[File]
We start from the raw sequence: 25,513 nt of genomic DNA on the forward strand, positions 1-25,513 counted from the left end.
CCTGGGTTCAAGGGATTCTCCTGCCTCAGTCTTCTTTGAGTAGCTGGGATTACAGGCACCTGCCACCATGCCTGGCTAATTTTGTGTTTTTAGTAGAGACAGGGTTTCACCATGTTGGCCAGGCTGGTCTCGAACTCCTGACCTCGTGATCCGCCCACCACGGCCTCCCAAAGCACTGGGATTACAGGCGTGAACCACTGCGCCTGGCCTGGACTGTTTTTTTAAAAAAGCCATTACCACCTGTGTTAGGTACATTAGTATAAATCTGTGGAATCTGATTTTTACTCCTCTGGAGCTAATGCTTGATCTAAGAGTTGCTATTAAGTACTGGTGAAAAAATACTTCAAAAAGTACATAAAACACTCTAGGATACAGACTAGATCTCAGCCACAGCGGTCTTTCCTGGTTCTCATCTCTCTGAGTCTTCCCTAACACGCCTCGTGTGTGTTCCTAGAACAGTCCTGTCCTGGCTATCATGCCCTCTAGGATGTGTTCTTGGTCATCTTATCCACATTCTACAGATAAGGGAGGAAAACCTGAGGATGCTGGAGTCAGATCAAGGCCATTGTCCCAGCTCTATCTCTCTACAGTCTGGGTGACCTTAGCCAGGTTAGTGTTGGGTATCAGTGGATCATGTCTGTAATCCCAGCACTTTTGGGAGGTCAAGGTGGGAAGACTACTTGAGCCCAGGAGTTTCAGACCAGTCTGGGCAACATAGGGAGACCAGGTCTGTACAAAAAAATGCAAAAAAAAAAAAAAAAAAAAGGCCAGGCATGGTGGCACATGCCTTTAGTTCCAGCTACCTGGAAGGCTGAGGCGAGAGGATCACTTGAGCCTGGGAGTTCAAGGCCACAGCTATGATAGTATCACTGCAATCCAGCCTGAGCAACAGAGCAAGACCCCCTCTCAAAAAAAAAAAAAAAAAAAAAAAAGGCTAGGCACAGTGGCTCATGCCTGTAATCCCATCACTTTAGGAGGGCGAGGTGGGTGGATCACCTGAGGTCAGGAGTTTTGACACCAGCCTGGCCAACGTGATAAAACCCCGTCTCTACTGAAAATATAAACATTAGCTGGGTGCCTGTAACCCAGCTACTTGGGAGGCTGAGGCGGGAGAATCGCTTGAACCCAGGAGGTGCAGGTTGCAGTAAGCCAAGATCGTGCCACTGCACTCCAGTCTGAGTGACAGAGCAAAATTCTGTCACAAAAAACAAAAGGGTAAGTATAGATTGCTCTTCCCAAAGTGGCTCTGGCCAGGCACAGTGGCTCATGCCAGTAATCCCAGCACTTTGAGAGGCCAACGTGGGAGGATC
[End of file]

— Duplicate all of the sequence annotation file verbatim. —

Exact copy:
We start from the raw sequence: 25,513 nt of genomic DNA on the forward strand, positions 1-25,513 counted from the left end.
CCTGGGTTCAAGGGATTCTCCTGCCTCAGTCTTCTTTGAGTAGCTGGGATTACAGGCACCTGCCACCATGCCTGGCTAATTTTGTGTTTTTAGTAGAGACAGGGTTTCACCATGTTGGCCAGGCTGGTCTCGAACTCCTGACCTCGTGATCCGCCCACCACGGCCTCCCAAAGCACTGGGATTACAGGCGTGAACCACTGCGCCTGGCCTGGACTGTTTTTTTAAAAAAGCCATTACCACCTGTGTTAGGTACATTAGTATAAATCTGTGGAATCTGATTTTTACTCCTCTGGAGCTAATGCTTGATCTAAGAGTTGCTATTAAGTACTGGTGAAAAAATACTTCAAAAAGTACATAAAACACTCTAGGATACAGACTAGATCTCAGCCACAGCGGTCTTTCCTGGTTCTCATCTCTCTGAGTCTTCCCTAACACGCCTCGTGTGTGTTCCTAGAACAGTCCTGTCCTGGCTATCATGCCCTCTAGGATGTGTTCTTGGTCATCTTATCCACATTCTACAGATAAGGGAGGAAAACCTGAGGATGCTGGAGTCAGATCAAGGCCATTGTCCCAGCTCTATCTCTCTACAGTCTGGGTGACCTTAGCCAGGTTAGTGTTGGGTATCAGTGGATCATGTCTGTAATCCCAGCACTTTTGGGAGGTCAAGGTGGGAAGACTACTTGAGCCCAGGAGTTTCAGACCAGTCTGGGCAACATAGGGAGACCAGGTCTGTACAAAAAAATGCAAAAAAAAAAAAAAAAAAAAGGCCAGGCATGGTGGCACATGCCTTTAGTTCCAGCTACCTGGAAGGCTGAGGCGAGAGGATCACTTGAGCCTGGGAGTTCAAGGCCACAGCTATGATAGTATCACTGCAATCCAGCCTGAGCAACAGAGCAAGACCCCCTCTCAAAAAAAAAAAAAAAAAAAAAAAAGGCTAGGCACAGTGGCTCATGCCTGTAATCCCATCACTTTAGGAGGGCGAGGTGGGTGGATCACCTGAGGTCAGGAGTTTTGACACCAGCCTGGCCAACGTGATAAAACCCCGTCTCTACTGAAAATATAAACATTAGCTGGGTGCCTGTAACCCAGCTACTTGGGAGGCTGAGGCGGGAGAATCGCTTGAACCCAGGAGGTGCAGGTTGCAGTAAGCCAAGATCGTGCCACTGCACTCCAGTCTGAGTGACAGAGCAAAATTCTGTCACAAAAAACAAAAGGGTAAGTATAGATTGCTCTTCCCAAAGTGGCTCTGGCCAGGCACAGTGGCTCATGCCAGTAATCCCAGCACTTTGAGAGGCCAACGTGGGAGGATC